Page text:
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Whole-thorax irradiation induces hypoxic respiratory failure, pleural effusions and cardiac remodeling.

Medhora M, Gao F, Glisch C, Narayanan J, Sharma A, Harmann LM, Lawlor MW, Snyder LA, Fish BL, Down JD, Moulder JE, Strande JL, Jacobs ER - J. Radiat. Res. (2014)

Bottom Line: Lethal irradiation to rat lungs leads to hypoxia with infiltration of immune cells, edema and pleural effusion.These changes may contribute to pulmonary vascular and parenchymal injury that result in secondary changes in heart structure and function.We report that conditions resembling congestive heart failure contribute to death during radiation pneumonitis, which indicates new targets for therapy.

View Article: PubMed Central - PubMed

Affiliation: Department of Radiation Oncology, Medical College of Wisconsin, 8701, Watertown Plank Road, Milwaukee, WI 53226, USA Cardiovascular Center, Medical College of Wisconsin, 8701, Watertown Plank Road, Milwaukee, WI 53226, USA Division of Pulmonary Medicine, Medical College of Wisconsin, 8701, Watertown Plank Road, Milwaukee, WI 53226, USA Research Service, Department of Veteran's Affairs, Clement J. Zablocki VA Medical Center, Milwaukee, Wisconsin, USA medhoram@mcw.edu.

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Radiation-induced hypoxia. Percent oxygen (O2 saturation, y-axis) is presented as means with standard deviations. Rats had lower percent O2 saturation at 6 weeks after 15 Gy irradiation than unirradiated controls (*P < 0.05 between irradiated and unirradiated, and between irradiated at 5 vs 6 weeks). No difference was observed for results between the irradiated group and controls at 5 weeks. n = number of rats.
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RRU095F3: Radiation-induced hypoxia. Percent oxygen (O2 saturation, y-axis) is presented as means with standard deviations. Rats had lower percent O2 saturation at 6 weeks after 15 Gy irradiation than unirradiated controls (*P < 0.05 between irradiated and unirradiated, and between irradiated at 5 vs 6 weeks). No difference was observed for results between the irradiated group and controls at 5 weeks. n = number of rats.

Mentions: All data are shown as means with standard deviations and number of animals, except for histology scores, which are medians with 25–75% ranges. For the multi-group comparisons in Figs 1–3, the significance of differences was assessed with ANOVA with the Holm-Sidak methods for dealing the multiple comparison issues. For the two-group comparisons in Tables 1 and 2 the significances of differences were determined by t-tests or by Mann–Whitney (the latter for histology scores).Table 2.


Whole-thorax irradiation induces hypoxic respiratory failure, pleural effusions and cardiac remodeling.

Medhora M, Gao F, Glisch C, Narayanan J, Sharma A, Harmann LM, Lawlor MW, Snyder LA, Fish BL, Down JD, Moulder JE, Strande JL, Jacobs ER - J. Radiat. Res. (2014)

Radiation-induced hypoxia. Percent oxygen (O2 saturation, y-axis) is presented as means with standard deviations. Rats had lower percent O2 saturation at 6 weeks after 15 Gy irradiation than unirradiated controls (*P < 0.05 between irradiated and unirradiated, and between irradiated at 5 vs 6 weeks). No difference was observed for results between the irradiated group and controls at 5 weeks. n = number of rats.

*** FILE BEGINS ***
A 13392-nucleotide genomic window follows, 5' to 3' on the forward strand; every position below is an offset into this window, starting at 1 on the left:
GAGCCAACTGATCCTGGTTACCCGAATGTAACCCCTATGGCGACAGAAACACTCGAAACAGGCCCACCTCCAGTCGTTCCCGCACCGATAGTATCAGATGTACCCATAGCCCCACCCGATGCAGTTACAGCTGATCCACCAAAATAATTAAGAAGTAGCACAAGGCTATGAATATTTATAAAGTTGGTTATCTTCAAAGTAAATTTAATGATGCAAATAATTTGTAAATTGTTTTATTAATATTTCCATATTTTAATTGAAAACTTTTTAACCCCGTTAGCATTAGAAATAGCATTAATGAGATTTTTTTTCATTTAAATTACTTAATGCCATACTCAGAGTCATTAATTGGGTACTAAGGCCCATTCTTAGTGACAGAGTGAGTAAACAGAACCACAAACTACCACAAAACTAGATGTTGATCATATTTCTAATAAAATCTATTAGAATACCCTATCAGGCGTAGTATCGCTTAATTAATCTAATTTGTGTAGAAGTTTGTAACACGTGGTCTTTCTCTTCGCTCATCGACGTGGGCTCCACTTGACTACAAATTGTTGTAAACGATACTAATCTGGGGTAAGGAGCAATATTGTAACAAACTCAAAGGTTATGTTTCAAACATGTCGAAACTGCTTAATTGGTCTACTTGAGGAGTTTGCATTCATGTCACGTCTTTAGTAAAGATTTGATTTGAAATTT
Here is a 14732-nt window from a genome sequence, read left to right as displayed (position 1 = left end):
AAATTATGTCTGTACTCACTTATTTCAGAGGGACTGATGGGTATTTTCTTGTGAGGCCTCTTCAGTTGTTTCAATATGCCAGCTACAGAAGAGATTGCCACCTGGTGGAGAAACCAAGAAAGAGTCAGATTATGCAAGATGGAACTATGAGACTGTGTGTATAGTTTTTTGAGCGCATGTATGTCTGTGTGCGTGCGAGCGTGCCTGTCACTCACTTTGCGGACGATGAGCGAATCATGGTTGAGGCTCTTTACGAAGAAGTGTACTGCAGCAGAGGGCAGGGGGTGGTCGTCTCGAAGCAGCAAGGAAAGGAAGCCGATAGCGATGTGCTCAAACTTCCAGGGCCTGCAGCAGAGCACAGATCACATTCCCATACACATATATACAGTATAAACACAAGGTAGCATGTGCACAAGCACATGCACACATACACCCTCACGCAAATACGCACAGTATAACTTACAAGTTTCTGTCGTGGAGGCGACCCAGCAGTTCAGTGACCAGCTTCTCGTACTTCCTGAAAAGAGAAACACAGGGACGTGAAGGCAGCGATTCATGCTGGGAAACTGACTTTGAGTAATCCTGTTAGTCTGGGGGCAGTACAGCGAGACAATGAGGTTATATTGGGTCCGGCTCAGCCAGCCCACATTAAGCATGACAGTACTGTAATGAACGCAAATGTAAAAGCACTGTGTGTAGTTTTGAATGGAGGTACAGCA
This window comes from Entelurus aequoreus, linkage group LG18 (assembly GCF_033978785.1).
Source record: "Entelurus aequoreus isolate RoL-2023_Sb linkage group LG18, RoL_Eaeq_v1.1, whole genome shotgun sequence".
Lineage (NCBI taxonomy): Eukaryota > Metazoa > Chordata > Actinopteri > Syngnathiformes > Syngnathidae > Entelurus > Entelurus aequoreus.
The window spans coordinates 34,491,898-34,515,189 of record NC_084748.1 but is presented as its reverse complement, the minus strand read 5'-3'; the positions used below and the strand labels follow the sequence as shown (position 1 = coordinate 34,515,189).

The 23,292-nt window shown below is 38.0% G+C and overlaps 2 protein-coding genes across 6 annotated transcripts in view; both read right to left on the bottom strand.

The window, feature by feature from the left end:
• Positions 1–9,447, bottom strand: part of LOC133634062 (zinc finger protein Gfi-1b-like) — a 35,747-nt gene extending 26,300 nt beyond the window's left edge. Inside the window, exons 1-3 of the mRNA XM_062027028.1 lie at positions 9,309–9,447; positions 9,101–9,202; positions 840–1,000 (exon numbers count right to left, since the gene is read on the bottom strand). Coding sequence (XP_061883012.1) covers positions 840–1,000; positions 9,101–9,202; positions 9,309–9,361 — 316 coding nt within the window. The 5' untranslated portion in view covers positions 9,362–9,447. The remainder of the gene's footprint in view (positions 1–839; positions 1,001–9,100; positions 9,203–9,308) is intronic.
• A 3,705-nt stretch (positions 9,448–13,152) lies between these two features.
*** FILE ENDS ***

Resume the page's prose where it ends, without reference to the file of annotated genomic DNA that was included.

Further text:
© Copyright Policy - creative-commons
Related In: Results  -  Collection

License
Show All Figures
getmorefigures.php?uid=PMC4380043&req=5

RRU095F3: Radiation-induced hypoxia. Percent oxygen (O2 saturation, y-axis) is presented as means with standard deviations. Rats had lower percent O2 saturation at 6 weeks after 15 Gy irradiation than unirradiated controls (*P < 0.05 between irradiated and unirradiated, and between irradiated at 5 vs 6 weeks). No difference was observed for results between the irradiated group and controls at 5 weeks. n = number of rats.
Mentions: All data are shown as means with standard deviations and number of animals, except for histology scores, which are medians with 25–75% ranges. For the multi-group comparisons in Figs 1–3, the significance of differences was assessed with ANOVA with the Holm-Sidak methods for dealing the multiple comparison issues. For the two-group comparisons in Tables 1 and 2 the significances of differences were determined by t-tests or by Mann–Whitney (the latter for histology scores).Table 2.

Bottom Line: Lethal irradiation to rat lungs leads to hypoxia with infiltration of immune cells, edema and pleural effusion.These changes may contribute to pulmonary vascular and parenchymal injury that result in secondary changes in heart structure and function.We report that conditions resembling congestive heart failure contribute to death during radiation pneumonitis, which indicates new targets for therapy.

View Article: PubMed Central - PubMed

Affiliation: Department of Radiation Oncology, Medical College of Wisconsin, 8701, Watertown Plank Road, Milwaukee, WI 53226, USA Cardiovascular Center, Medical College of Wisconsin, 8701, Watertown Plank Road, Milwaukee, WI 53226, USA Division of Pulmonary Medicine, Medical College of Wisconsin, 8701, Watertown Plank Road, Milwaukee, WI 53226, USA Research Service, Department of Veteran's Affairs, Clement J. Zablocki VA Medical Center, Milwaukee, Wisconsin, USA medhoram@mcw.edu.

Show MeSH
Related in: MedlinePlus